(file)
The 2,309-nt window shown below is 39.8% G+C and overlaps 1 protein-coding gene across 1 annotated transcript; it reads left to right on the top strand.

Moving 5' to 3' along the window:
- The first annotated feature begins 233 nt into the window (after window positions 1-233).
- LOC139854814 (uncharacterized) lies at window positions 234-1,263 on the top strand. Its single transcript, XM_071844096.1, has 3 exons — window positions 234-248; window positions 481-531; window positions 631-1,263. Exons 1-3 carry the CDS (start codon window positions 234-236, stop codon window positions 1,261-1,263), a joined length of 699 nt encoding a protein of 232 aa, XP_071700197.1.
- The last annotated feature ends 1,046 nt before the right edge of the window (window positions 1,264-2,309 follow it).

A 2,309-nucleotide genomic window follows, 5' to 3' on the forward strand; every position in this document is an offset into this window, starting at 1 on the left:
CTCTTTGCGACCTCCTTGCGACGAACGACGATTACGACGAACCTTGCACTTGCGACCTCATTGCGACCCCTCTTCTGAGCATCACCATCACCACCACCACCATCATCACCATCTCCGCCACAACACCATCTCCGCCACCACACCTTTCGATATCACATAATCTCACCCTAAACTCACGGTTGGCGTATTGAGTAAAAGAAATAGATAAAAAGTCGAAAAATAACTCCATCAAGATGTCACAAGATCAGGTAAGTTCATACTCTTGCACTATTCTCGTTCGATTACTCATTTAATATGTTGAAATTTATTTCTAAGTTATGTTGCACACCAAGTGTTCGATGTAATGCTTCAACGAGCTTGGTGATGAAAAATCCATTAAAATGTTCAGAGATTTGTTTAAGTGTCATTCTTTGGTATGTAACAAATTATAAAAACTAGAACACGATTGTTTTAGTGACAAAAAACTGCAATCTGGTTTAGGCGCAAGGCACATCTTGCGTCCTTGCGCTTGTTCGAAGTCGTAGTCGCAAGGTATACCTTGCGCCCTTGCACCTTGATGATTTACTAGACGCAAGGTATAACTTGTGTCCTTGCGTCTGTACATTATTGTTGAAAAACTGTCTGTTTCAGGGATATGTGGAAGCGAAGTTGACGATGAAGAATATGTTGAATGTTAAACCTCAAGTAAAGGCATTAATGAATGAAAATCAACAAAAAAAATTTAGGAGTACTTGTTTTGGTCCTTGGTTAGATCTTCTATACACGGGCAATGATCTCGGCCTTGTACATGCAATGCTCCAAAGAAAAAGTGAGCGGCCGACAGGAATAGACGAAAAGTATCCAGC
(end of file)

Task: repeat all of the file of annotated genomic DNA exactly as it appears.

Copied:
The 2,309-nt window shown below is 39.8% G+C and overlaps 1 protein-coding gene across 1 annotated transcript; it reads left to right on the top strand.

Moving 5' to 3' along the window:
- The first annotated feature begins 233 nt into the window (after window positions 1-233).
- LOC139854814 (uncharacterized) lies at window positions 234-1,263 on the top strand. Its single transcript, XM_071844096.1, has 3 exons — window positions 234-248; window positions 481-531; window positions 631-1,263. Exons 1-3 carry the CDS (start codon window positions 234-236, stop codon window positions 1,261-1,263), a joined length of 699 nt encoding a protein of 232 aa, XP_071700197.1.
- The last annotated feature ends 1,046 nt before the right edge of the window (window positions 1,264-2,309 follow it).

A 2,309-nucleotide genomic window follows, 5' to 3' on the forward strand; every position in this document is an offset into this window, starting at 1 on the left:
CTCTTTGCGACCTCCTTGCGACGAACGACGATTACGACGAACCTTGCACTTGCGACCTCATTGCGACCCCTCTTCTGAGCATCACCATCACCACCACCACCATCATCACCATCTCCGCCACAACACCATCTCCGCCACCACACCTTTCGATATCACATAATCTCACCCTAAACTCACGGTTGGCGTATTGAGTAAAAGAAATAGATAAAAAGTCGAAAAATAACTCCATCAAGATGTCACAAGATCAGGTAAGTTCATACTCTTGCACTATTCTCGTTCGATTACTCATTTAATATGTTGAAATTTATTTCTAAGTTATGTTGCACACCAAGTGTTCGATGTAATGCTTCAACGAGCTTGGTGATGAAAAATCCATTAAAATGTTCAGAGATTTGTTTAAGTGTCATTCTTTGGTATGTAACAAATTATAAAAACTAGAACACGATTGTTTTAGTGACAAAAAACTGCAATCTGGTTTAGGCGCAAGGCACATCTTGCGTCCTTGCGCTTGTTCGAAGTCGTAGTCGCAAGGTATACCTTGCGCCCTTGCACCTTGATGATTTACTAGACGCAAGGTATAACTTGTGTCCTTGCGTCTGTACATTATTGTTGAAAAACTGTCTGTTTCAGGGATATGTGGAAGCGAAGTTGACGATGAAGAATATGTTGAATGTTAAACCTCAAGTAAAGGCATTAATGAATGAAAATCAACAAAAAAAATTTAGGAGTACTTGTTTTGGTCCTTGGTTAGATCTTCTATACACGGGCAATGATCTCGGCCTTGTACATGCAATGCTCCAAAGAAAAAGTGAGCGGCCGACAGGAATAGACGAAAAGTATCCAGC